Lew's AUTHOR BLOG

* prosecutors who withheld evidence in the Senator Stevens case receive “pathetic” 15 days and 45 days suspension

Posted by Lew Weinstein on May 26, 2012

Senator Stevens … a victim of prosecutor misconduct (withholding of evidence) … similar to the misconduct of the prosecutor in Lew Weinstein’s novel “A Good Conviction”

as reported in the NYT (5/26/12) …

  • The legal team that defended Senator Ted Stevens in his corruption trial has harshly criticized as “laughable” and “pathetic” the punishment that the Justice Department handed out to two prosecutors found to have engaged in reckless professional misconduct in the case.
  • “No reasonable person could conclude that a mere suspension of 40 and 15 days for two of the prosecutors is sufficient punishment for the wrongdoing found in the report,” the Stevens legal team said in a written statement after the report was released Thursday.
  • Mr. Stevens, a Republican, was convicted in 2008 of seven felony counts of lying on Senate financial disclosure documents.

The judge in the case dismissed the conviction in April 2009 after the Justice Department admitted misconduct.

http://www.nytimes.com/2012/05/26/us/politics/penalties-for-stevens-prosecutors-called-pathetic.html?partner=rss&emc=rss&pagewanted=print

******

Lew’s COMMENT …

Misconduct by prosecutors is a cancer on the American justice system.  Far more often than we would like to admit prosecutors either withhold evidence that tends to prove the defendant’s innocence or actually make up evidence to prove guilt (think jailhouse snitch). In most cases, even when a conviction is overturned due to prosecutor misconduct, the prosecutor is not charged or disciplined in any way. What prosecutor wants to prosecute a colleague?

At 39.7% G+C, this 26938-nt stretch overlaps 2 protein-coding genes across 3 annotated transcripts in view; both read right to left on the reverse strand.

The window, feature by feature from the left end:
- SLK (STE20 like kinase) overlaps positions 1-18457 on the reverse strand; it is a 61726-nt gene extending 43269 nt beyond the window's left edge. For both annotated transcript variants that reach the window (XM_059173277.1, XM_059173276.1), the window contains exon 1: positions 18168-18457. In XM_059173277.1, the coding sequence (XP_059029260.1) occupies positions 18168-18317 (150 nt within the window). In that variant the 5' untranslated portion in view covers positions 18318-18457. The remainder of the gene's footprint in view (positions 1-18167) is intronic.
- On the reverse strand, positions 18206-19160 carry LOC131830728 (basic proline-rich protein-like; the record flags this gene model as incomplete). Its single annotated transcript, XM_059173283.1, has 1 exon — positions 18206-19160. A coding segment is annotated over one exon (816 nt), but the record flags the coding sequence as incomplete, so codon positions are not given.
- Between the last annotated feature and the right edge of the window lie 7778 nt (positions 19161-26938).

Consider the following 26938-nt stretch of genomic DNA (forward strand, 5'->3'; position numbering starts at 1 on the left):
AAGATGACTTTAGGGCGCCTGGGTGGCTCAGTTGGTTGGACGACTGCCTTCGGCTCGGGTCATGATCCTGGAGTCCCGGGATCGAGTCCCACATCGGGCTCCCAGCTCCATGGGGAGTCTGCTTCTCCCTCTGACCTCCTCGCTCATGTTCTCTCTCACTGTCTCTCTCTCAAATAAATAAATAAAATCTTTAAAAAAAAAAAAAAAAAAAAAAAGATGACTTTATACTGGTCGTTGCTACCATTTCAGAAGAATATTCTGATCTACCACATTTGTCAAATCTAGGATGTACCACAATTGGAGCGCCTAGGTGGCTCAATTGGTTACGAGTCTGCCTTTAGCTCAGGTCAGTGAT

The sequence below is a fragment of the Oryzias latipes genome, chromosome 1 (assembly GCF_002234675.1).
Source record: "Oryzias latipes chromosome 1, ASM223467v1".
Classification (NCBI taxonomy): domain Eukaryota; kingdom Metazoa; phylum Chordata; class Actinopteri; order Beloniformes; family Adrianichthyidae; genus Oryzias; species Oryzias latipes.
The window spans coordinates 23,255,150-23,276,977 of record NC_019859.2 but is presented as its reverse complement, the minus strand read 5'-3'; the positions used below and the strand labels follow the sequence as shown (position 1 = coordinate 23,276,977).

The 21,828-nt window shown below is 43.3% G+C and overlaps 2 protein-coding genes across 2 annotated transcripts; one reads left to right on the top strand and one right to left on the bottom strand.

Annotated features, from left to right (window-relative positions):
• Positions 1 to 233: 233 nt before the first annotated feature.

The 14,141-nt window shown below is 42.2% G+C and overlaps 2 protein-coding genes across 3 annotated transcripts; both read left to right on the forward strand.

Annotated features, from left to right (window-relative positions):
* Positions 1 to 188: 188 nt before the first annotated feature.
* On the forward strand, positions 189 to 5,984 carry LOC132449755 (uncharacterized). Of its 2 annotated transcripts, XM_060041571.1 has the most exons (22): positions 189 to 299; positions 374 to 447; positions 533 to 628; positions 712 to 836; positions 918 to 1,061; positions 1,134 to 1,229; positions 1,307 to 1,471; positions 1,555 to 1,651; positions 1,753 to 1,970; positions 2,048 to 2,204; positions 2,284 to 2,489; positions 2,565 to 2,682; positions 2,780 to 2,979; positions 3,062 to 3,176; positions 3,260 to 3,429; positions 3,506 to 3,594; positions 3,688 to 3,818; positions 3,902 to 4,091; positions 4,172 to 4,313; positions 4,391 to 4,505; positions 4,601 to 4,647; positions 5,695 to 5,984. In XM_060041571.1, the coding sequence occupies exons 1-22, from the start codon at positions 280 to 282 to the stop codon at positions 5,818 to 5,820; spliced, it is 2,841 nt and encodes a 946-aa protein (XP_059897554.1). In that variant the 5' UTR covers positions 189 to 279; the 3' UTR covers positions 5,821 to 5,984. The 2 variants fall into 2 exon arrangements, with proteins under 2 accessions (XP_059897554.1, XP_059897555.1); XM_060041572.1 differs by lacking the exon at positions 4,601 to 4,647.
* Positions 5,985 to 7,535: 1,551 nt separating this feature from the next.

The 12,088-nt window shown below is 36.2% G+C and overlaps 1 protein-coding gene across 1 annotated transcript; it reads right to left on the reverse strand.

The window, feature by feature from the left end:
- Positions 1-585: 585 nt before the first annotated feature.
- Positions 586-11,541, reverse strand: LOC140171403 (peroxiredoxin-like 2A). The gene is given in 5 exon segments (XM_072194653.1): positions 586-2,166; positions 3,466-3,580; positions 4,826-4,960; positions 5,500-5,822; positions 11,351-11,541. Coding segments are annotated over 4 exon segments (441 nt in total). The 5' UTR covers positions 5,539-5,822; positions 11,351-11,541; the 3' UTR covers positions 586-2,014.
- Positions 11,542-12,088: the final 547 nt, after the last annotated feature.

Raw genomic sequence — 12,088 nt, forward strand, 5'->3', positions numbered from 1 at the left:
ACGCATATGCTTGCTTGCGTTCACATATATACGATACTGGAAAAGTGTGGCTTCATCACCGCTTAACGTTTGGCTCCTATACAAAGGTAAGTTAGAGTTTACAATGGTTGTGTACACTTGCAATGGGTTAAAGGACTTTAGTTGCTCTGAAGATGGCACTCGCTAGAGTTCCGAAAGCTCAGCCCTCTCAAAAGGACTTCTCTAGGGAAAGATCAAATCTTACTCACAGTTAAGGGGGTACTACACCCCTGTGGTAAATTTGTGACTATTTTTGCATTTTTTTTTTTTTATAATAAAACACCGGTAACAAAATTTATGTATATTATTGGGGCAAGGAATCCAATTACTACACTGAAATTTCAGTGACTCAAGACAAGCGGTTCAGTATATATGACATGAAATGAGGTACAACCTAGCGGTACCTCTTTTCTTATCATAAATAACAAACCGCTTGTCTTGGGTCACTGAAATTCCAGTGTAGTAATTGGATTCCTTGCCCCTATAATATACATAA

In the Stevens case, an investigation was made, misconduct was proven, the guilty verdict was overturned, and the penalties given to the prosecutors were utterly ludicrous.

I wrote about this problem in a novel called “A Good Conviction,” where a young man is convicted of a murder he did not commit by a prosecutor who knew he was innocent. If you want to understand what it feels like to be in prison for a crime you did not commit, read “A Good Conviction.”

read the PROLOGUE of “A Good Conviction” here …  

 * A Good Conviction – Prologue

see what readers think at  … 

* praise for A Good Conviction

purchase  in paper or kindle at …

* A GOOD CONVICTION

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